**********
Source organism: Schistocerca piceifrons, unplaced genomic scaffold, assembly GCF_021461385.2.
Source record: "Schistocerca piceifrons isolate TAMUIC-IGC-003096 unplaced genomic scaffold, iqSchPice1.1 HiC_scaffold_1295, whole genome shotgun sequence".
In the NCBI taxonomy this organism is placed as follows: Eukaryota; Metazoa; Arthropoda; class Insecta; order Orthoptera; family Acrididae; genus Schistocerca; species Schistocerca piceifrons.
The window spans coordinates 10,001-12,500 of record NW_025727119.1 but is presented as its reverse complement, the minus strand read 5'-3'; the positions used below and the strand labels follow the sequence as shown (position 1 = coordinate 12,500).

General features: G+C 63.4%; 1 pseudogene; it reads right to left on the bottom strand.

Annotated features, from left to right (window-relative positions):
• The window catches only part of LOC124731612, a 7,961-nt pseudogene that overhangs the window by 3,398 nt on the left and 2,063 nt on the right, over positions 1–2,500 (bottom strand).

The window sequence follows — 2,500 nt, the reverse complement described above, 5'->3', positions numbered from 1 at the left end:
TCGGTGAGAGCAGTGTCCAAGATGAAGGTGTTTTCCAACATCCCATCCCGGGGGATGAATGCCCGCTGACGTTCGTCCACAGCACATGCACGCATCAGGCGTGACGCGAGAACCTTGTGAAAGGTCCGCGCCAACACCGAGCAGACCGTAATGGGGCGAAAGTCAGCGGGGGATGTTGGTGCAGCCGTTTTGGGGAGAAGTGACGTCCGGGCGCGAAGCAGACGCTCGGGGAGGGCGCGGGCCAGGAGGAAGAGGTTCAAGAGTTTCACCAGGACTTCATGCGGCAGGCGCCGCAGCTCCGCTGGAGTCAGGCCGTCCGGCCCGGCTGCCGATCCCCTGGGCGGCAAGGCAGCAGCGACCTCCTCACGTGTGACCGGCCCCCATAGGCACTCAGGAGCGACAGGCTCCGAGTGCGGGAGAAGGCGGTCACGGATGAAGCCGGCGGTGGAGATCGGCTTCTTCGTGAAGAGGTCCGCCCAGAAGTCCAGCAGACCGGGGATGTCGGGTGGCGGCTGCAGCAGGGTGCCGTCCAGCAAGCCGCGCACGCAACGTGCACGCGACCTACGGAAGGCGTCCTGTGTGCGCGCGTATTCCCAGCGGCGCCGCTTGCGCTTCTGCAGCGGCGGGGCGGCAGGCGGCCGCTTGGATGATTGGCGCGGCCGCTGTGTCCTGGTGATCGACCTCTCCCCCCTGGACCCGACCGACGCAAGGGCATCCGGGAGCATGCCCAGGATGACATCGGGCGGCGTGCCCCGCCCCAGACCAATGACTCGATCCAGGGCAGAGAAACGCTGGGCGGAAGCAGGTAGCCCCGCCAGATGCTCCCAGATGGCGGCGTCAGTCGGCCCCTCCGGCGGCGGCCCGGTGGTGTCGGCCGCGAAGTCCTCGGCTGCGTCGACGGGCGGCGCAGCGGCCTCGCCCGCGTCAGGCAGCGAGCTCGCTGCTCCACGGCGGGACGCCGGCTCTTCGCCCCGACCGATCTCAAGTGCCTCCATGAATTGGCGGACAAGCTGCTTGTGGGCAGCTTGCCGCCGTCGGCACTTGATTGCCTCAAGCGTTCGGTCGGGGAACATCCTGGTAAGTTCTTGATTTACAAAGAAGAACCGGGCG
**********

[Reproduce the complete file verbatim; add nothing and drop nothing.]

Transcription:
Source organism: Schistocerca piceifrons, unplaced genomic scaffold, assembly GCF_021461385.2.
Source record: "Schistocerca piceifrons isolate TAMUIC-IGC-003096 unplaced genomic scaffold, iqSchPice1.1 HiC_scaffold_1295, whole genome shotgun sequence".
In the NCBI taxonomy this organism is placed as follows: Eukaryota; Metazoa; Arthropoda; class Insecta; order Orthoptera; family Acrididae; genus Schistocerca; species Schistocerca piceifrons.
The window spans coordinates 10,001-12,500 of record NW_025727119.1 but is presented as its reverse complement, the minus strand read 5'-3'; the positions used below and the strand labels follow the sequence as shown (position 1 = coordinate 12,500).

General features: G+C 63.4%; 1 pseudogene; it reads right to left on the bottom strand.

Annotated features, from left to right (window-relative positions):
• The window catches only part of LOC124731612, a 7,961-nt pseudogene that overhangs the window by 3,398 nt on the left and 2,063 nt on the right, over positions 1–2,500 (bottom strand).

The window sequence follows — 2,500 nt, the reverse complement described above, 5'->3', positions numbered from 1 at the left end:
TCGGTGAGAGCAGTGTCCAAGATGAAGGTGTTTTCCAACATCCCATCCCGGGGGATGAATGCCCGCTGACGTTCGTCCACAGCACATGCACGCATCAGGCGTGACGCGAGAACCTTGTGAAAGGTCCGCGCCAACACCGAGCAGACCGTAATGGGGCGAAAGTCAGCGGGGGATGTTGGTGCAGCCGTTTTGGGGAGAAGTGACGTCCGGGCGCGAAGCAGACGCTCGGGGAGGGCGCGGGCCAGGAGGAAGAGGTTCAAGAGTTTCACCAGGACTTCATGCGGCAGGCGCCGCAGCTCCGCTGGAGTCAGGCCGTCCGGCCCGGCTGCCGATCCCCTGGGCGGCAAGGCAGCAGCGACCTCCTCACGTGTGACCGGCCCCCATAGGCACTCAGGAGCGACAGGCTCCGAGTGCGGGAGAAGGCGGTCACGGATGAAGCCGGCGGTGGAGATCGGCTTCTTCGTGAAGAGGTCCGCCCAGAAGTCCAGCAGACCGGGGATGTCGGGTGGCGGCTGCAGCAGGGTGCCGTCCAGCAAGCCGCGCACGCAACGTGCACGCGACCTACGGAAGGCGTCCTGTGTGCGCGCGTATTCCCAGCGGCGCCGCTTGCGCTTCTGCAGCGGCGGGGCGGCAGGCGGCCGCTTGGATGATTGGCGCGGCCGCTGTGTCCTGGTGATCGACCTCTCCCCCCTGGACCCGACCGACGCAAGGGCATCCGGGAGCATGCCCAGGATGACATCGGGCGGCGTGCCCCGCCCCAGACCAATGACTCGATCCAGGGCAGAGAAACGCTGGGCGGAAGCAGGTAGCCCCGCCAGATGCTCCCAGATGGCGGCGTCAGTCGGCCCCTCCGGCGGCGGCCCGGTGGTGTCGGCCGCGAAGTCCTCGGCTGCGTCGACGGGCGGCGCAGCGGCCTCGCCCGCGTCAGGCAGCGAGCTCGCTGCTCCACGGCGGGACGCCGGCTCTTCGCCCCGACCGATCTCAAGTGCCTCCATGAATTGGCGGACAAGCTGCTTGTGGGCAGCTTGCCGCCGTCGGCACTTGATTGCCTCAAGCGTTCGGTCGGGGAACATCCTGGTAAGTTCTTGATTTACAAAGAAGAACCGGGCG